CNET también está disponible en español.

Ir a español

Don't show this again

Tech Industry

Fast memory to boost PC speeds

Personal computer performance is expected to speed up dramatically when memory technology from Rambus is introduced in 1999.

Personal computer performance is expected to speed up dramatically when memory technology from Rambus is introduced in 1999.

The Direct Rambus high-speed memory interface, which is being supported by the main DRAM (dynamic random access memory) manufacturers and Intel, promises to improve overall system performance by speeding up the rate data travels from memory to the processor, a critical data path in all personal computers and a performance bottleneck which has plagued PCs since their inception.

Simply put, microprocessor speeds are increasing much faster than memory speeds. To function, microprocessors reach into main memory for data, which the processor then manipulates. Because of the speed disparity, processors cannot get the data they need fast enough from system memory. Processor designers have created additional high-speed memory caches to keep data-hungry processors occupied, but this is really only a Band-Aid since significant bottlenecks remain.

The technology was outlined this week at Microprocessor Forum.

The Direct Rambus interface is intended to open the data floodgates much further. The interface doubles the memory bus width and increases the data transfer rates to 1.6GB/sec; memory bus frequency shoots up to 800 MHz. Currently PCs communicate with memory at 66 MHz. Overall, memory performance is expected to improve about ten-fold.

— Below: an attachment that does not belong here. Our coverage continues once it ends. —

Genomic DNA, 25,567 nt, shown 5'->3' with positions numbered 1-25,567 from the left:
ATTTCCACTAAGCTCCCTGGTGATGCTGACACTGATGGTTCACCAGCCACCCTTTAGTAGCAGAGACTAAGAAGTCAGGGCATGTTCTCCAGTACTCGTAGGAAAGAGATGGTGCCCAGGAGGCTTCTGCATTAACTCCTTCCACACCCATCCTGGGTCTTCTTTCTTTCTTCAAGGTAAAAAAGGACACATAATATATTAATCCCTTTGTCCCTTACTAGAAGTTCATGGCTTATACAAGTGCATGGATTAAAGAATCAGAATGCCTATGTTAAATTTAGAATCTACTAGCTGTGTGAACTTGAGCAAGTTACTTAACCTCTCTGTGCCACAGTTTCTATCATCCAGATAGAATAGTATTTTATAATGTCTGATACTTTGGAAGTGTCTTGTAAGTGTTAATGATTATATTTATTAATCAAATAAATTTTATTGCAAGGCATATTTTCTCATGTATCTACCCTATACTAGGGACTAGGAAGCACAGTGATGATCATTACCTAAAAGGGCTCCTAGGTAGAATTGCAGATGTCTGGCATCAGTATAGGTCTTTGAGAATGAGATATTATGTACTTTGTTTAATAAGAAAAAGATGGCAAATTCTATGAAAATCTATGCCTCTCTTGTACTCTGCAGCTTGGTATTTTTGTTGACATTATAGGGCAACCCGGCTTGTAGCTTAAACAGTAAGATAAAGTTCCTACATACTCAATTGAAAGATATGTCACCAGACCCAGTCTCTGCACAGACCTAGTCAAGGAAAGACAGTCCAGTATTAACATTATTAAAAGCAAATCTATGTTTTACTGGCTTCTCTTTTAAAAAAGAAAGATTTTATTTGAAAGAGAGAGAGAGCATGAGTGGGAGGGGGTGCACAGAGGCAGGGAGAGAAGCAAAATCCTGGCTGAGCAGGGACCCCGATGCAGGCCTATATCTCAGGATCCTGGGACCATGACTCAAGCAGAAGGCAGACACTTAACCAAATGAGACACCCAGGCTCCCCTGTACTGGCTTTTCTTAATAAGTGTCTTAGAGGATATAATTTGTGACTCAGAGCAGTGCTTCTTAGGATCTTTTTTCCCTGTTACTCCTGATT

The technology will be incorporated on memory chips as well as processor chipsets and other components to ensure a smooth flow of data, pointed out George Iwanyc, an analyst at Dataquest.

"It will improve overall system performance," he said. Eventually, Direct RDRAM, or Direct Rambus DRAM, will replace SDRAM, or Synchronous DRAM, which is the current high-end memory for PCs.

While Rambus is not alone in this field, it is the technology that is the furthest along, Iwanyc added. Both Double Data Rate DRAM and SL DRAM function in a similar manner. But neither technology is not yet so fully developed as the Rambus technology. These technologies also do not have the same level of support from memory makers, processor vendors, and even computer makers. Samsung, Mitsubishi, and others have already endorsed the Rambus project.

"Most of the DRAM companies have already licensed it," he added.

Rambus also claims that the interface has been built to avoid obsolescence. The interface will work with memory densities ranging from 32MB to 1GB. Most PCs today use memories with densities of 16MB or less. This gives the technology a lifespan of at least five years, according to the company. Memory using the Rambus interface also fits within the physical and thermal parameters of current high-end SDRAM chips.